Heraklion (Iraklio), Crete's largest city, is situated at the north and center of the island (144km east of Chania and 128km west of Sitia). Heraklion International airport Nikos Kazantzakis is just 5km away from the city center and Heraklion port connects the city with Santorini, Piraeus, Cyclades, Dodecanese and Rafina.
Its geographical position helped the city thrive as an administrative and economical centre till this day. It's population is according to 2011 cencus 140.730 citizens and still growing. During summertime the population of the city may rise to 200.000 people.
Heraklion is a city, buzzing and full of life all year around, providing all the necessary commodities and services for locals and visitors. The last couple of years ther's been a huge effort from the majority of local companies and the municipality to modernize their brands, so that they are able to provide experiences, products and services in high standards and in a friendly way, in other words there has been a positive 'facelift' to almost every aspect of life in Heraklion.
The city still tries to find its character, due to the 80's booming development which lead to a weird mixture of Venetian structures and modernlike buildings, but in a way it makes these small and sometimes hidden picturesque corners, stand out even more and reward the visitor.
Heraklion is a city build upon other cities. It's not clear yet, but archeologists have developed a theory that it's been populated since 3.000BC and operated as the port of Knossos Palace with a small settlement surrounding it. After the downfall of the Minoan civilization and its capital, Knossos, poor development was noticed all over Crete until the arrival of the Roman empire.
The Roman empire during the rime that ruled the island retained Gortys (Gortyna) as the island's capital , so little to none attention was paid to Heraklion. The foundations of today's Heraklion weren't built until 824AC when the Arabs took over the island from the Eastern Roman empire. They've also constructed a moat around the city for protection and the port was used for raids against ships of the Byzantine empire. At that time the city was called Castle of the Moat.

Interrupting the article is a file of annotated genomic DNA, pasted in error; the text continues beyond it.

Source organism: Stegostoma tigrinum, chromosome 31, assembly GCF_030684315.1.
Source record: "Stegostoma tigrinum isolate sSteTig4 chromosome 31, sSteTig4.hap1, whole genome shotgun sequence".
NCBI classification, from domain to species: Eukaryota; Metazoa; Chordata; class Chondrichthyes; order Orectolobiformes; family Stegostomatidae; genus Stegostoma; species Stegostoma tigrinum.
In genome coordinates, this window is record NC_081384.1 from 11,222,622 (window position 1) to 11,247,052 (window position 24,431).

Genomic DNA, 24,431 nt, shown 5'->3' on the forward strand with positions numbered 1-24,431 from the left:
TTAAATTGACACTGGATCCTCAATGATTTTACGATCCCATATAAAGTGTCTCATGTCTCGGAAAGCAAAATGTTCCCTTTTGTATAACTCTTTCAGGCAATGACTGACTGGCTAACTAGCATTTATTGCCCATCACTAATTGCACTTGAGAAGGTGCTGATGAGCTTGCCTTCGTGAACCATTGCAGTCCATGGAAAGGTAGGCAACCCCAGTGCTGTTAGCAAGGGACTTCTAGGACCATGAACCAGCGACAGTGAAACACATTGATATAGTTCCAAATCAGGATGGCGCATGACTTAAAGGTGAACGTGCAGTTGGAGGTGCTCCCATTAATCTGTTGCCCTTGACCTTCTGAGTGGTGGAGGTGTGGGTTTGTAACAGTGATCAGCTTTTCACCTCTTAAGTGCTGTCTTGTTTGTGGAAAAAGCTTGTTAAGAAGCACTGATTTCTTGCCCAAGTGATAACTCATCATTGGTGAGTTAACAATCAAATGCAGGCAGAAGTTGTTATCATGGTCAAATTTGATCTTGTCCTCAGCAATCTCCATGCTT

In 961AC after a long siege the island was under the rule of the Byzantine empire and the city was renamed Chandax (Handax).
Along with the arrival of Venetians (1204AC, the city was sold to the Republic of Venice) astonishing development in constructions, economy, arts and renovations was noticed. The city was fortified against pirates (Koules fortress) and flourished until 1645.
After a very long seige that lasted 24 years, the city was under the rule of the Ottoman empire. It remained the island's capital city until 1849. In 1898 the autonomous Cretan State was created, and the city was renamed Heraklion from the Roman Heracleum.
In 1913 Heraklion and the Cretan State were united with the rest of Greece. In 1971, Heraklion was again the administrative capital of Crete which led to more economical development.
Things to do
As said above, Heraklion is a vivid city all year around, not just during the summertime but along winter and autumn as well. The city has a large variety of cafes, bars, restaurants, taverns, city hotels and apartments, a great market with most of the big firms, open markets where you can buy local biological products, museums and events like music concerts, open air cinema viewings, dance exhibitions and lately many athletic tournaments.
Some of Heraklion's biggest attractions are:
- - The Archeological museum of Heraklion
- - The Natural History museum of Crete
- - Koules fortress and the Venetian walls
- - The downtown market
- - St Minas Cathedral
- - St Titus Cathedral
- - 25th August street
- - Loggia the city hall
- - Kazantzakis' grave
- - Morozini's fountain
- - The open air cinema within the city walls
and many other hidden gems scattered across the city.
Heraklion is also a very accommodating base to explore nearby places of interest such as:
Museums & archeological sites
- - Knossos Palace - 6km south, 15min driving
- - Nikos Kazantzakis museum in Myrtia village - 16km, 25min driving
- - El Greco museum at Fodele - 33km west, 35min driving
- - The archeological site of Malia - 41km east, 40min driving
- - The archeological site of Gortys - 54km south, 55min driving
- - Faistos - 52km south, 1hr & 10min driving
- - Agia Pelagia – 27km west , 35min driving
- - Matala - 63km southwest, 1hr driving
- - Agia Galini - 72km southwest, 1hr 20min driving
- - Kolokytha beach – 73km east, 1hr 20min driving
- - Lentas and Diskos beach - 67km south, 1hr 20min driving
Places of interest
- - Archanes village - 15km south, 25min driving
- - The wineries at Peza - 20km, 30min driving
- - Rouvas forest and Zaros lake - 47km southwest, 55min driving
- - Agios Nikolaos city - 62km east, 1hr driving
- - Elounda, Plaka and Spinalonga - 70km east, 1hr 10min driving
- - Lassithi plateau and Psychro cave - 60km southeast, 1hr 20min driving
- - Rethimno city - 82km west, 1hr 20min driving
- - Arkadi monastery - 82km southwest, 1hr 20min driving
(Distances and driving time are calculated from the city center so they may vary depending on traffic)
And what's the easiest way to visit these places? By hiring a car from SunRise Car Rentals of course!
Other useful info:
Municipality of Heraklion website
Heraklion Port website
Heraklion Airport website
Archeological museum of Heraklion link
Archeological site of Knossos link